Thoughts on the Weekly Parshah by HaRav Eliezer Chrysler
Formerly Rav of Mercaz Ahavat Torah, Johannesburg

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Vol. 13   No. 31

This issue is sponsored by
Rabbi Chaim and Mrs. Eva Wilschanski shlita
in honour of the birth and Bris of their great grandson
Meir Aharon n.y.
son of Zvi and Shoshana Yeres n.y.
she'yizku legadlo le'Torah, le'Chupah u'le'Ma'asim tovim

Parshas Bamidbar

From the Haftarah
(Adapted from the Ma'ayanah shel Torah)

Numberless Numbers

"And the number of B'nei Yisrael will be like the sand by the sea-shore which cannot be counted" (Hoshe'a 2:1).

How strange, asks the Gemara in Yuma (22). The Pasuk begins with a distinct reference to the aggregate of B'nei Yisrael, and goes on to say that they are too numerous to count, a contradiction in terms?

The Pasuk first refers to Yisrael when they are not doing the will of G-d, answers the Gemara, and then switches to Yisrael, when they are.

What, ask the commentaries, is it feasible that one minute Yisrael are countable, and then when they do Teshuvah, they increase to such an extent, that they can no longer be counted - from one minute to the next?

One Ba'al Musar answers this question with Chazal, who say for example, that Moshe Rabeinu was equal to the whole of K'lal Yisrael and that Ya'ir ben Menasheh was equivalent to the majority of the Sanhedrin (Bava Basra 121).

From here we see that although a person is only one physical being, spiritually, he can be equal to many people.

And that is precisely what Chazal mean here. As long as Yisrael do not fulfill the will of G-d, they may well be a large nation, but they are countable. The moment however, they begin to fulfill the word of G-d, they will become innumerable. How is that? Because each of them will increase manifold in spiritual value, so that he becomes hundreds, even thousands, of times what he was before.


Dual Characteristics

The Kometz ha'Minchah explains the dual characteristics of K'lal Yisrael in the following manner.

Whatever is counted, he says, has at one and the same time an advantage and a disadvantage. The advantage is that the demons and other destructive agents do not have power over it, as the Gemara says in Chulin (105). On the other hand, the Gemara in Bava Metzi'a explains that a Divine B'rachah will only take effect on something that is hidden from the eye (i.e. whose amount is unknown).

The Torah ordered the counting of Yisrael, he explains, so that the destructive agents should not have any power over them. On the contrary, the nations of the world will bless them, as the Pasuk writes "You will be blessed from all the nations" (i.e. the nations of the world will bless you [Eikev 7:14]).

On the other hand, it declares that Yisrael are numberless, so that they should be able to receive the Divine blessing.


Like the Sand by
the Sea-Shore ...
Like the Stars in the Heaven

"And the number of Yisrael will be like the sand by the sea-shore" (2:1). In Bereishis (22:17), the Torah also compares them to the stars in the Heaven.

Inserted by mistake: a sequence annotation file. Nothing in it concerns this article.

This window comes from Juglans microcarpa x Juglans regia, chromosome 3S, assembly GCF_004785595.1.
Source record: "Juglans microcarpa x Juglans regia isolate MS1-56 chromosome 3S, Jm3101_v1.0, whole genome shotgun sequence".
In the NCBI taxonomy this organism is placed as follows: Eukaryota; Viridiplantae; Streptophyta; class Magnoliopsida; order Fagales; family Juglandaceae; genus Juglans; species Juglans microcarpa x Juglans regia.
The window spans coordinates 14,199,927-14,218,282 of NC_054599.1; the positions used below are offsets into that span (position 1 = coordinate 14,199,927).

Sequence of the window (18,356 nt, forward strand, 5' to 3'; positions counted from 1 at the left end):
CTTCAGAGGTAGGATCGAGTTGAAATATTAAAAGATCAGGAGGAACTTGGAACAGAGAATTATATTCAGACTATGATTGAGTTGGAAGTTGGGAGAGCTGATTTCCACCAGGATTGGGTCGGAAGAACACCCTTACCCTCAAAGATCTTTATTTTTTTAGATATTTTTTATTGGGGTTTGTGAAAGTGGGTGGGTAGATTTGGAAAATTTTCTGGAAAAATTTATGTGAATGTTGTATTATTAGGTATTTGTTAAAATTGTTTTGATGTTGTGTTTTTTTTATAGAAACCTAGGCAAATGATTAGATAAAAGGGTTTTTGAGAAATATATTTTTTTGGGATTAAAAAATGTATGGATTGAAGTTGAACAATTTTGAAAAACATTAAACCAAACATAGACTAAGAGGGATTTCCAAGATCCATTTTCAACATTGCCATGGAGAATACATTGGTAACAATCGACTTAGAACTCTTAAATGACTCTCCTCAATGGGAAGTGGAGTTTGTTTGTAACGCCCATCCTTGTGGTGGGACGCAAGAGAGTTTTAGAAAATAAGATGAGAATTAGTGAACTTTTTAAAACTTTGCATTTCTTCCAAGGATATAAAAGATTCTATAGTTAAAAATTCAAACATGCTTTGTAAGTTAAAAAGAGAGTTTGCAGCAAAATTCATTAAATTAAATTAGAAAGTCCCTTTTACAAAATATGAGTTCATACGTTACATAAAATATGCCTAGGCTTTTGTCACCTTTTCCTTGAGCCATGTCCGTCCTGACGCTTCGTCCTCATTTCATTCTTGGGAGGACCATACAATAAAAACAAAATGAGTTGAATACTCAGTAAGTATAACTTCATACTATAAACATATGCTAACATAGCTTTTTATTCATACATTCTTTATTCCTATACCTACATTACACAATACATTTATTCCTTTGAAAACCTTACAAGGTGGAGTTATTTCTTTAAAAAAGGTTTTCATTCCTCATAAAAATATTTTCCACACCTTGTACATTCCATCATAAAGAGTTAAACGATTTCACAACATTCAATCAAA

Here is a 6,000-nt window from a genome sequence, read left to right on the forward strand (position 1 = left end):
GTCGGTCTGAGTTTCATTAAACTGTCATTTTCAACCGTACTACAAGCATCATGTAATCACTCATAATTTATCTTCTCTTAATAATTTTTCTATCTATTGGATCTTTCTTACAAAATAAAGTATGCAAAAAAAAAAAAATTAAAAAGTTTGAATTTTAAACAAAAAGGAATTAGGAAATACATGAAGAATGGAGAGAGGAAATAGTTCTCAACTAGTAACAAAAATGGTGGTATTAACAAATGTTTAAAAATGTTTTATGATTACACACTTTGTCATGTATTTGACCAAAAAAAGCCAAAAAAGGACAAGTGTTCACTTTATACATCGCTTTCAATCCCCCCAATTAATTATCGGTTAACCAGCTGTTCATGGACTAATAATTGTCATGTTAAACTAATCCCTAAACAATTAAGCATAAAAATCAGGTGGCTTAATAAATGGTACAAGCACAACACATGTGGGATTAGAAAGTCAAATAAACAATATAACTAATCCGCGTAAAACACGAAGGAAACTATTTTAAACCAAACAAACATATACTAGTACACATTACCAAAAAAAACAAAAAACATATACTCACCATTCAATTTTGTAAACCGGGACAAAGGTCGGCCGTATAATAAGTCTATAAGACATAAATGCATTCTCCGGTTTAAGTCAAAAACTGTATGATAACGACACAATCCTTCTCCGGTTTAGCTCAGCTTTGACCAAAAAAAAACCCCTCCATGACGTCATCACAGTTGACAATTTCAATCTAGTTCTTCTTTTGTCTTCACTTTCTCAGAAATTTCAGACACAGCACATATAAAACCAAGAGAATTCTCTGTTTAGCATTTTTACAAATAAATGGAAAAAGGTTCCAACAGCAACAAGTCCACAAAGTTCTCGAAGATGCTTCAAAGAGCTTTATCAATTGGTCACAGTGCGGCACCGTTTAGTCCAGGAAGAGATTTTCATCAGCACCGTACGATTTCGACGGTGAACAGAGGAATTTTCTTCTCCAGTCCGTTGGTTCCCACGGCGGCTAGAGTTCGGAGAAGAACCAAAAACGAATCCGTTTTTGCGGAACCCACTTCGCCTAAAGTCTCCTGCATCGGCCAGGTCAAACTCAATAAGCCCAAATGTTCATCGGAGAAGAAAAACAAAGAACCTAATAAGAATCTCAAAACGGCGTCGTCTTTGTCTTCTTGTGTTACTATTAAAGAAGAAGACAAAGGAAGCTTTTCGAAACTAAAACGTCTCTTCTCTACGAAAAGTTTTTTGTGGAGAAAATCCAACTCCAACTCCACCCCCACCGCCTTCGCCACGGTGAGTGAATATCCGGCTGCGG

Yisrael, one great Ba'al Musar explained, possess two inherent qualities ... On the one hand, each Jew has a distinctive Neshamah, which imbues him with potential greatness, with sterling qualities, an individual world unto his own, like a star, which shines, brightly and individually.

On the other hand, his survival depends on his acknowledgement that he is part of the community, and the extent to which he works with them, for without them, he cannot survive - just like the particles of sand by the seashore, which prevent the sea from engulfing them only because they combine to form a barrier. Individual particles of sand are washed away with ease.


Sand and Lime

If Yisrael are compared to sand, says the Medrash, then the nations of the world are compared to lime. If sand is not added to lime, then it will soon disintegrate. And so we find with regard to Egypt and Bavel, which prospered and survived only due to the efforts of Yosef and Daniel respectively.

It is thanks to the wisdom, the ability and the loyalty of our Chachamim that the gentile kingdoms not only survive, but thrive and expand with regard to their economic and their social wellbeing.

What invariably happens is that ultimately, just when the nations of the world reach the peak of success, they look at us with jealous eyes and turn against us, on the understanding that they no longer need us, and that they can manage their affairs just as well without us. And that's when they begin to drive us out, or force us to leave of our own accord. That's when their success story comes to an end, and the decline sets in, until they no longer count among the major powers of the world.

And that's exactly what happened to Egypt and to Bavel, respectively. The one reached its peak through the efforts of Yosef, the other, through those of Daniel. Both nations became world superpowers.

Yet the moment Yisrael left, their importance began to wane, until they ended up as secondary nations with minimal influence in world affairs (Divrei Sha'arei Chayim).

* * *

Parshah Pearls

Like a Desert

"And G-d spoke to Moshe in the Desert of Sinai" (1:1).

The Parshah of Bechukosai ends with the Pasuk "These are the Mitzvos ... ", whilst this Parshah begins with " ... in the Desert of Sinai ... ", to teach us, says the Ba'al ha'Turim, that unless one makes oneself like a desert (devoid of other interests) one will never fully understand Torah and Mitzvos.